Figure 5a–f show the PR-QPI patterns at different negative energies. The PR-QPI patterns at positive energies are not shown here, because all the signals should be positive without any extra phase information according to Eq. (2). At energies from −6 to −12 meV, the gr(q,−E) signals of q1 and q7 are clear and easily recognized. When the energy is lowered down to below −15 meV, all the seven characteristic scattering spots become even more clear and can also be easily recognized. We then calculate the average value to the signals in the areas within the dashed-circles or ellipses in Fig. 5d–f, and the histograms of the average intensities per pixel corresponding to different scattering channels are shown in Fig. 5g–i. The signals corresponding to q1, q4 and q5 spots are positive, while those corresponding to q2, q3, q6 and q7 spots are negative. According to the logic possessed by the DBS-QPI method, we naturally argue that those k points in the momentum space connected by q1, q4 or q5 have sign-preserved superconducting gaps, and those connected by q2, q3, q6 or q7 have sign-reversed ones. This conclusion is consistent very well with our theoretical calculation above by using a d-wave gap function. Since the theoretical model used for the Fermi surface is rather rough, it is thus reasonable to see different intensities of the corresponding spots of the PR-QPI signal between the experimental data (Fig. 5g–i) and the calculated results (Supplementary Figs. 24), which will be further addressed below. In order to show the validity of this conclusion, we have done some control experiments on other two samples in three different areas, and the results are presented in Supplementary Figs. 6 and 7. One can see that the new results are well consistent with those presented in Fig. 5, and they show exactly the expected results for a d-wave superconducting gap. It should be noted that the sign difference for corresponding scattering spots can be easily recognized at energies below 25 meV; however, the sign cannot be resolved when the energy is above 25 meV (Supplementary Fig. 6). The reason for this is that the characteristic scattering spots themselves become blurred at the energies above 25 meV, and only a central spot is left when the energy is near the superconducting gap (~40 meV). This seems to be a common feature in Bi-2212 samples, which was also reported in previous studies8,13,22. The reason is unclear yet, and it could be induced by the involvement of the anti-nodal region which is more associated with the pseudogap13,39. This can also explain the spatial variation of the intensity and shape of the coherence peaks in Bi-2212. An alternative picture for this spatial variation of coherence peaks would be the combination of disorder and electron–electron interactions as inferred in two-dimensional electron gas system Pb/Si(111) monolayer film40. This requires of course further verification.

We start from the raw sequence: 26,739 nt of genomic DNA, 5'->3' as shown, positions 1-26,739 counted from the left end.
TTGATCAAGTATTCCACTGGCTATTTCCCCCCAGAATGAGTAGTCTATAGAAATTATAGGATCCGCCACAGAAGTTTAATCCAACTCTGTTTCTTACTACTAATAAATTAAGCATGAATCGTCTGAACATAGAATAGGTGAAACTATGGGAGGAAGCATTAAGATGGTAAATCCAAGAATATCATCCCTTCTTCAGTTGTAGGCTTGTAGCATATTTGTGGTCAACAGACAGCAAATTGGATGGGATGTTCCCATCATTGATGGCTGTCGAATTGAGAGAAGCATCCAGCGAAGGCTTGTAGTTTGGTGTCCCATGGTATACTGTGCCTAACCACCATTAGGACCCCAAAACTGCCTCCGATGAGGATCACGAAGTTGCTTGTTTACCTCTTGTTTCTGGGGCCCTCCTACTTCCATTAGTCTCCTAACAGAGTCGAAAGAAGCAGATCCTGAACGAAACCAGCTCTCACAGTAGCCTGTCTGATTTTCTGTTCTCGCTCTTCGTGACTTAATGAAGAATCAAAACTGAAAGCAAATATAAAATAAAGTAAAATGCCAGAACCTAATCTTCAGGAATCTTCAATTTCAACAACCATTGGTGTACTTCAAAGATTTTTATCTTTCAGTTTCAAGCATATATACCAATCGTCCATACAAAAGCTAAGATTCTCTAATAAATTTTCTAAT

Fig. 5
figure 5

PR-QPI signal by multi-DBS-QPI method. af PR-QPI images obtained directly from the FT-QPI patterns measured at different energies. Each digit in f denotes the position of each characteristic scattering wave-vectors. gi Averaged intensity per pixel of PR-QPI signal for each q at −15, −18, and −20 meV, respectively. The areas for the integral and average are marked by dashed circles or ellipses in df

Concerning the error bars on the PR-QPI intensities, in Fig. 6 we illustrate the statistical results measured on three samples in four different areas at ±20 meV and add the error bars to the related figures. For the measurement in one field of view (FOV) as shown in Fig. 5g–i, it has no doubt for the signs of the PR-QPI signal for q1 and q7 spots. Since the octet model is widely accepted in cuprates, our data for q1 and q7 undoubtedly show the sign change of a d-wave model. For other spots with weaker intensities, such as q5 and q6, we calculate the averaged intensity of the PR-QPI signal within the two circles by gradually increasing the radius of the outer circle. One can see that the averaged value outside the inner circle (shown in Fig. 6c) is rather stable versus the calculated circle size, and we thus take the average value of those data as the error bar for this particular spot. In this way we did calculations for q5 and q6 spots. One can see that the sign keeps unchanged even considering the error bars. For four different FOVs measured at ±20 meV as shown in Fig. 5 and Supplementary Figs. 6 and 7, we take average of the intensities for each spot. The corresponding error bar is calculated through the standard deviation defined as \({\mathrm{\Delta }}I = \sqrt {\mathop {\sum}\nolimits_{i = 1}^4 {\left( {I_i - \bar I} \right)^2/4} }\), with \(\bar I\) the averaged intensity of one particular spot in four FOVs. The results are presented in Fig. 6d. It is clear that the error bars are all smaller than the intensities of the corresponding spots.

Fig. 6
figure 6